A Seattle City Council election that was thought to be a foregone conclusion is suddenly on the cusp of seeing a Socialist candidate either win or force a recount, the Seattle Times reported on Tuesday.
With about 62,000 ballots from King County yet to be counted following the Nov. 4 election, 41-year-old economics professor Kshama Sawant was reportedly ahead of longtime incumbent Richard Conlin by 41 votes, with Sawant gathering 79,751 votes against 79,710 for Conlin.
The Times reported that a recount would be mandatory if the final vote tally shows Conlin and Sawant separated by less than .5 percent of the total votes cast or less than 2,000 votes. But, Sawant has also won 54 percent of the votes counted since Nov. 4. If she gains the same percentage of the remaining ballots, she would win the election outright, capping a stunning comeback.
“I think we have shown the strongest skeptics that the Socialist label is not a bad one for a grassroots campaign to succeed,” Sawant told the Associated Press.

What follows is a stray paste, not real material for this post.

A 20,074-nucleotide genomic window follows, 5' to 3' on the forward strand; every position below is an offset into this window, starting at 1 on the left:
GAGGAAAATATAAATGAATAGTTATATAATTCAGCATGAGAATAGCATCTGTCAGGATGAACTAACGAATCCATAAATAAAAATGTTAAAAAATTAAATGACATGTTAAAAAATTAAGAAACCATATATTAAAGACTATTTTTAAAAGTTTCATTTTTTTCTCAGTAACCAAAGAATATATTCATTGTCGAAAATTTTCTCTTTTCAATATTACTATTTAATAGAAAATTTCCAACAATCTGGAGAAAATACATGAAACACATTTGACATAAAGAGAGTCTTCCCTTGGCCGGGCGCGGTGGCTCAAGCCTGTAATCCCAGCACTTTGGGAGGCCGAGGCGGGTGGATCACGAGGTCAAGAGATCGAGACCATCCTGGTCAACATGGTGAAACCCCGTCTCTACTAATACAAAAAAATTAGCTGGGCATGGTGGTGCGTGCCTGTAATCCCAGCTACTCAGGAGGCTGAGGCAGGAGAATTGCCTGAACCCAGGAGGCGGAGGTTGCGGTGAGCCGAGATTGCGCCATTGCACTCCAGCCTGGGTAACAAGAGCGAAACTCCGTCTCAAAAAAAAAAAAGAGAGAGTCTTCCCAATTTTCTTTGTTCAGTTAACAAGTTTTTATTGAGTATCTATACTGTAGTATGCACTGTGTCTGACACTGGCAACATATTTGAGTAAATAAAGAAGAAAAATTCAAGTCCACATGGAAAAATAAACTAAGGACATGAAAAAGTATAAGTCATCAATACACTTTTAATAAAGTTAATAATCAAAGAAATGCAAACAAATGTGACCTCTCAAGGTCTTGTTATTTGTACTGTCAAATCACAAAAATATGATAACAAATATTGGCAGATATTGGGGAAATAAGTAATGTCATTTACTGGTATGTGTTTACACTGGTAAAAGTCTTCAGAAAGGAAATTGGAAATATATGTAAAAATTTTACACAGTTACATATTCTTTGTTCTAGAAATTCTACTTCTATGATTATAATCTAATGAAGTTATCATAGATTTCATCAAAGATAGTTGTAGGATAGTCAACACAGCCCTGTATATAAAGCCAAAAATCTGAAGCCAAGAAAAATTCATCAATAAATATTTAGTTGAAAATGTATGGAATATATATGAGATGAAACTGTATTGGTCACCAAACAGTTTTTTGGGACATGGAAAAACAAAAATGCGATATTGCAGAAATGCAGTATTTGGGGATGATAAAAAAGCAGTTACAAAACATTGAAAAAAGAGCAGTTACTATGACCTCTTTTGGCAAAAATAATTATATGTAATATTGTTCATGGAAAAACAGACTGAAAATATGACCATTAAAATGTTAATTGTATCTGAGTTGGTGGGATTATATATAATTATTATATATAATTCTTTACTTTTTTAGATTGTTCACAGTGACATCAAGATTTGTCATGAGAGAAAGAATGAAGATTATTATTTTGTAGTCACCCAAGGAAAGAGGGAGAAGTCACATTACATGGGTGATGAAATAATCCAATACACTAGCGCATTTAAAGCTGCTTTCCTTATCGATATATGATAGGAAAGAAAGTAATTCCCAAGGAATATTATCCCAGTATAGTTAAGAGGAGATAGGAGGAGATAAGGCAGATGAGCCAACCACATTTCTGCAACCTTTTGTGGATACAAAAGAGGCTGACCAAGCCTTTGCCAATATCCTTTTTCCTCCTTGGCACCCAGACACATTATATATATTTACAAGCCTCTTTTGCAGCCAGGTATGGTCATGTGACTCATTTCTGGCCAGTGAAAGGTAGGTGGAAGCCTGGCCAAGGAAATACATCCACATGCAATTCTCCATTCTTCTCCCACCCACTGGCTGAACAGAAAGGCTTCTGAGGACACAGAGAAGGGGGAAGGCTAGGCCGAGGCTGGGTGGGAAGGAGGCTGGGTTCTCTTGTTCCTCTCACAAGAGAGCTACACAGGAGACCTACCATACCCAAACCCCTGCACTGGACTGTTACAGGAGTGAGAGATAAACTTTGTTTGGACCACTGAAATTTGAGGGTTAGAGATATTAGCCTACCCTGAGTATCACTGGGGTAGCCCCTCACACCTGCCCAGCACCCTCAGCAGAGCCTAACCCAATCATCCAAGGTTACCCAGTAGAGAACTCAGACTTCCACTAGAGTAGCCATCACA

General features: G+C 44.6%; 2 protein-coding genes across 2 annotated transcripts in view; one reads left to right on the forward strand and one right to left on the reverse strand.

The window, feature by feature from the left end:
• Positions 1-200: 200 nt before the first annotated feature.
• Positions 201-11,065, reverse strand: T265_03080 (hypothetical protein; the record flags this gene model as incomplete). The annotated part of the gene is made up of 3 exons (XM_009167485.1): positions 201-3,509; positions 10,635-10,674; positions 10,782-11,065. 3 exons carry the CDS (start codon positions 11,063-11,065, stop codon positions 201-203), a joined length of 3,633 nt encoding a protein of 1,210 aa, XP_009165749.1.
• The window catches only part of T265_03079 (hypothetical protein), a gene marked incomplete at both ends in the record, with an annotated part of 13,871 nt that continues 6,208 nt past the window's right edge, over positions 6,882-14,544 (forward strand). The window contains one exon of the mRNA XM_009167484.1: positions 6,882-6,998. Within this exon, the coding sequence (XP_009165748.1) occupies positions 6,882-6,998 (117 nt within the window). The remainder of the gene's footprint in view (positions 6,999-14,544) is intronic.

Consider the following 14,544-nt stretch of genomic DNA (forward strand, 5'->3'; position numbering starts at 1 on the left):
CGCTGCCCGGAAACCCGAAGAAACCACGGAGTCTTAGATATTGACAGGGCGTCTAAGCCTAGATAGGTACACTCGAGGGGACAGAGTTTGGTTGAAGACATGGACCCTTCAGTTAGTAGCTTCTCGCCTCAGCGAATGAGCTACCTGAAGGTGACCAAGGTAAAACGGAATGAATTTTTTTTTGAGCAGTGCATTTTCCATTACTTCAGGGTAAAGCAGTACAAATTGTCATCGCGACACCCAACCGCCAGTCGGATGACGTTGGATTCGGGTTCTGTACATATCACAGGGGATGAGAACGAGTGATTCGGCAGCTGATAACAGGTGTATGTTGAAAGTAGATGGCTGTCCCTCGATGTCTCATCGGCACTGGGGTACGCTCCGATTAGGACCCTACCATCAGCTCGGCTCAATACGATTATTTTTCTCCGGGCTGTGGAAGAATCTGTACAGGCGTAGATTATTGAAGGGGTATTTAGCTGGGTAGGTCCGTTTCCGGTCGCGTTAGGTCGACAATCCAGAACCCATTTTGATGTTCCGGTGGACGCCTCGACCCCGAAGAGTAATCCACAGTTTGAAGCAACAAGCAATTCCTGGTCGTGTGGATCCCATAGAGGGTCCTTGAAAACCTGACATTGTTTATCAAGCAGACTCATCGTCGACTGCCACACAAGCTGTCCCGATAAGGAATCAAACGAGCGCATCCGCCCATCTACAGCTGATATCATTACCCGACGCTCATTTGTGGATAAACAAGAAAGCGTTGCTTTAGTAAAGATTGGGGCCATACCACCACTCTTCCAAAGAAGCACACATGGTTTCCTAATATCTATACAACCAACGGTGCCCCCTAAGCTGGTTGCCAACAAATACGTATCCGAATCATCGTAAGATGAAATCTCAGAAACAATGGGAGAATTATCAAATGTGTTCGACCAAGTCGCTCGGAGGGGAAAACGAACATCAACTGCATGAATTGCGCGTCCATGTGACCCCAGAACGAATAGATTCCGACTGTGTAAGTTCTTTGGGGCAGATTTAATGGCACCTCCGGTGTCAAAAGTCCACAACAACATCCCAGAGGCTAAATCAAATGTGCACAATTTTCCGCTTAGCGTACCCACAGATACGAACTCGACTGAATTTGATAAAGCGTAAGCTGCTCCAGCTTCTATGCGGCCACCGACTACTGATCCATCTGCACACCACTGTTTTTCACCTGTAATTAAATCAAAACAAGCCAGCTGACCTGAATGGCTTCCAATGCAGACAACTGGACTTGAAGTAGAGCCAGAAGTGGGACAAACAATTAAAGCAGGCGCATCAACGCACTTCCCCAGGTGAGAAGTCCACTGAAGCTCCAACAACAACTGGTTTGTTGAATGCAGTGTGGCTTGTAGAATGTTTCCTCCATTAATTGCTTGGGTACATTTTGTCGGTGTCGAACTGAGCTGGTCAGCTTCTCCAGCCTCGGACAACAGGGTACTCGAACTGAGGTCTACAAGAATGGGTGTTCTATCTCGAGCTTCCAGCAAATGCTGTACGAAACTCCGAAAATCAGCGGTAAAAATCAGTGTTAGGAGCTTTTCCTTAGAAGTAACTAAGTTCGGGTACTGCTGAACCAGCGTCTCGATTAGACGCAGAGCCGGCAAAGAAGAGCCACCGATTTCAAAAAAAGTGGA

Sawant, who is on leave from her job at Seattle Central Community College while carrying out her candidacy, is advocating raising the minimum wage to $15 an hour, funding a local transit system through a tax on millionaires and an increase in rent control to counteract rising living costs. She is the first self-declared Socialist to run for local office since Yolanda Alaniz was defeated in the 1991 general election. Local archivist and pollster Scott Cline told the AP no Socialist candidate had been elected in the city in a century.
“This is new territory. There really isn’t any precedent,” The AP quoted Elway as saying. “You think Seattle has a pretty liberal electorate, but you haven’t seen someone who calls themselves a socialist win.”
[Image via Kshama Sawant campaign Facebook page]